In 2016, CHMC convened a special task force, which resulted in the creation of a dedicated Oncology Service line responsible for coordinating its cancer care efforts with a particular emphasis on those cancers that are seen most often locally.

“An important part of our overall strategy was forming multidisciplinary teams representing numerous specialties to focus on specific tumor sites,” said CalvertHealth Vice President Kasia Sweeney, who oversees oncology at CHMC. These multidisciplinary team planning meetings called “tumor conferences” are considered to be an integral part of optimizing patient outcomes.

The decision to pursue someone of Dr. Tsangaris’ caliber is definitely being viewed by CalvertHealth’s leadership as the opportunity to demonstrate its commitment to take its community cancer program to the next level.

“This fits with the mandate by the National Cancer Institute,” said Dr. Tsangaris, “which is quality cancer care should really be kept in the community. People should not have to drive far to access high quality cancer care.”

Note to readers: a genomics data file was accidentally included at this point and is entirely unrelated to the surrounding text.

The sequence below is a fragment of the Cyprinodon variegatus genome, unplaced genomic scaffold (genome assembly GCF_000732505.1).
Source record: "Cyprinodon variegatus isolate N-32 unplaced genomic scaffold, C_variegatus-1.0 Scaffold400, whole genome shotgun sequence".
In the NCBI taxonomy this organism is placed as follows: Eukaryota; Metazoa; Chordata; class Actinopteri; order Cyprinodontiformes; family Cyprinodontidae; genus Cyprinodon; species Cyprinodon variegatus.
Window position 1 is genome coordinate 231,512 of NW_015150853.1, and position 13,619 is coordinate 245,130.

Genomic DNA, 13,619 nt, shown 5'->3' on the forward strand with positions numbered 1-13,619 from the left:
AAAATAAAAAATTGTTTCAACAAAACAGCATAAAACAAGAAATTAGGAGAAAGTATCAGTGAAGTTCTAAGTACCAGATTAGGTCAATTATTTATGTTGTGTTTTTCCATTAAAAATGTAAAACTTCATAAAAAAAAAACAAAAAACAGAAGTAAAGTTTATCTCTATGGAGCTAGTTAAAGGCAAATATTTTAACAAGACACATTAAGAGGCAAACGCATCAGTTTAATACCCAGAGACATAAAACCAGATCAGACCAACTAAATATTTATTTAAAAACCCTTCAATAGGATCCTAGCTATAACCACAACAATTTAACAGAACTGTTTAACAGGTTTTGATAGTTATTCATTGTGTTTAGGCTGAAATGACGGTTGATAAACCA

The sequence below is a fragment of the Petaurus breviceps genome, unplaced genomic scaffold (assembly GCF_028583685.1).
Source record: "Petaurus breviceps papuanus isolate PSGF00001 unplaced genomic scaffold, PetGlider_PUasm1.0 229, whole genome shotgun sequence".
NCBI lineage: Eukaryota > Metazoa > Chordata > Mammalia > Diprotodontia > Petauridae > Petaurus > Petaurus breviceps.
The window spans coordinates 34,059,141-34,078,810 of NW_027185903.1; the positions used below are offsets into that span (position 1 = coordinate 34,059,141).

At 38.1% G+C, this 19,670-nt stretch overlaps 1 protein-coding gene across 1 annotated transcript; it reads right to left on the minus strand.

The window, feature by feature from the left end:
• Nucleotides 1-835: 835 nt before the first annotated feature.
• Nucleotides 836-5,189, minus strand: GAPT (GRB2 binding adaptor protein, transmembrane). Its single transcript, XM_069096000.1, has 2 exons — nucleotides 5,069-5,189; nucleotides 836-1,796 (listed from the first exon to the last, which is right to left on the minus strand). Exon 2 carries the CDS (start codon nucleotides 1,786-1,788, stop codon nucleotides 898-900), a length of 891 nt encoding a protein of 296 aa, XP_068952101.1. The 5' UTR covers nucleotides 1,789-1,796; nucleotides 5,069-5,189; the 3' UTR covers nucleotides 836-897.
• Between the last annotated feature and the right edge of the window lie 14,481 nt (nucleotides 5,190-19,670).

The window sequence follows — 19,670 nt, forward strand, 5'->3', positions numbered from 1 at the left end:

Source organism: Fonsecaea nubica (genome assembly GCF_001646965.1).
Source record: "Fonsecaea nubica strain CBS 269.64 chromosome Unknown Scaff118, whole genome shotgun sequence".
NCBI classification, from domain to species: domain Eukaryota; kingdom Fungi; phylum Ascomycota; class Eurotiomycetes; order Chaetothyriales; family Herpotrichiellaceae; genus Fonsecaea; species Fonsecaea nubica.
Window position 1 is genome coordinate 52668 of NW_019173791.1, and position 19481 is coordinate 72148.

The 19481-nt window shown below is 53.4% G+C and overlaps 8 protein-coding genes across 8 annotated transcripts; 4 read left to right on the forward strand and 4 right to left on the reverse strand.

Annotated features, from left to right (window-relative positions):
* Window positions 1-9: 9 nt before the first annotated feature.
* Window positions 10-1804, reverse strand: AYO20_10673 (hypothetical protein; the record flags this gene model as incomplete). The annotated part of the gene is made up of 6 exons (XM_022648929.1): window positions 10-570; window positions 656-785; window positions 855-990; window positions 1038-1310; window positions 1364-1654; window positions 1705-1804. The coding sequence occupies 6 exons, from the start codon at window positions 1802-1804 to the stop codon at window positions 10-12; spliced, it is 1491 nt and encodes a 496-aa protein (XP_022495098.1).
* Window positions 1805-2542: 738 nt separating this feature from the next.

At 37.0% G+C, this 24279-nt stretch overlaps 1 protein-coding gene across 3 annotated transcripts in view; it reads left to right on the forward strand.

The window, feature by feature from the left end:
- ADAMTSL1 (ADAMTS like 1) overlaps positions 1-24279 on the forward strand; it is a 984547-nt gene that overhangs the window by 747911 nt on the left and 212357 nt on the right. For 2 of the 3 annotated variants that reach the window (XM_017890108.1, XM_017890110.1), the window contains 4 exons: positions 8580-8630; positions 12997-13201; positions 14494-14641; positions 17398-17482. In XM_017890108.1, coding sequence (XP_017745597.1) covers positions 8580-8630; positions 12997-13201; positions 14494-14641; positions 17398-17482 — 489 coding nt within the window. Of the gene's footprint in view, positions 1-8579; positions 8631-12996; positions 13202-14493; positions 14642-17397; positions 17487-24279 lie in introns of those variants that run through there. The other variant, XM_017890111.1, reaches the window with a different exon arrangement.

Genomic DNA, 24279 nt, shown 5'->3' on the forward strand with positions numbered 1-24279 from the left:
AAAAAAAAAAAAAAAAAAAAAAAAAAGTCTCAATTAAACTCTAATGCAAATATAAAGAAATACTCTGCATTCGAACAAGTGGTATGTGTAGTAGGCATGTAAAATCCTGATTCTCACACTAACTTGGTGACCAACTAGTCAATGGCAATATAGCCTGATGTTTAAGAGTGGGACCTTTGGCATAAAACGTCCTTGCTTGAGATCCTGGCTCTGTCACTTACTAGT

Marshaling Critical Resources

“There’s a lot of energy being generated by our vision for the cancer program,” said Dr. Tsangaris, “but it’s going to take three things for it be successful – people, philanthropy and partnerships.”

“As Chief Medical Officer, my role is to attract key people to augment the great talent that is already here,” he said. “We need the kind of physicians, nurses and healthcare professionals who are going to help us achieve our mission.”

Equally important in his mind is philanthropy and partnerships. “Frankly, I don’t think anybody, even the big centers, can do what they need to do without the support from the community and from philanthropy and industry. Everybody needs partners to make it work.”

According to Theresa Johnson, who oversees the CalvertHealth Foundation, “We’ve already seen the dramatic impact our donors can make in this area. Their generous contributions have provided many essential resources needed by our cancer program.”

For his part, Dr. Tsangaris knows it will take many hearts, hands and minds pulling together and working together to translate Calvert’s big idea into reality. But he is optimistic. “It’s not just about one person. This is a significant, important and exciting mission. There are so many opportunities for people to get involved. I think they will want to be part of it.”

(Above) CalvertHealth Vice President Kasia Sweeney, who oversees oncology at CHMC, works closely with Dr. Theodore Tsangaris, the new oncology program director.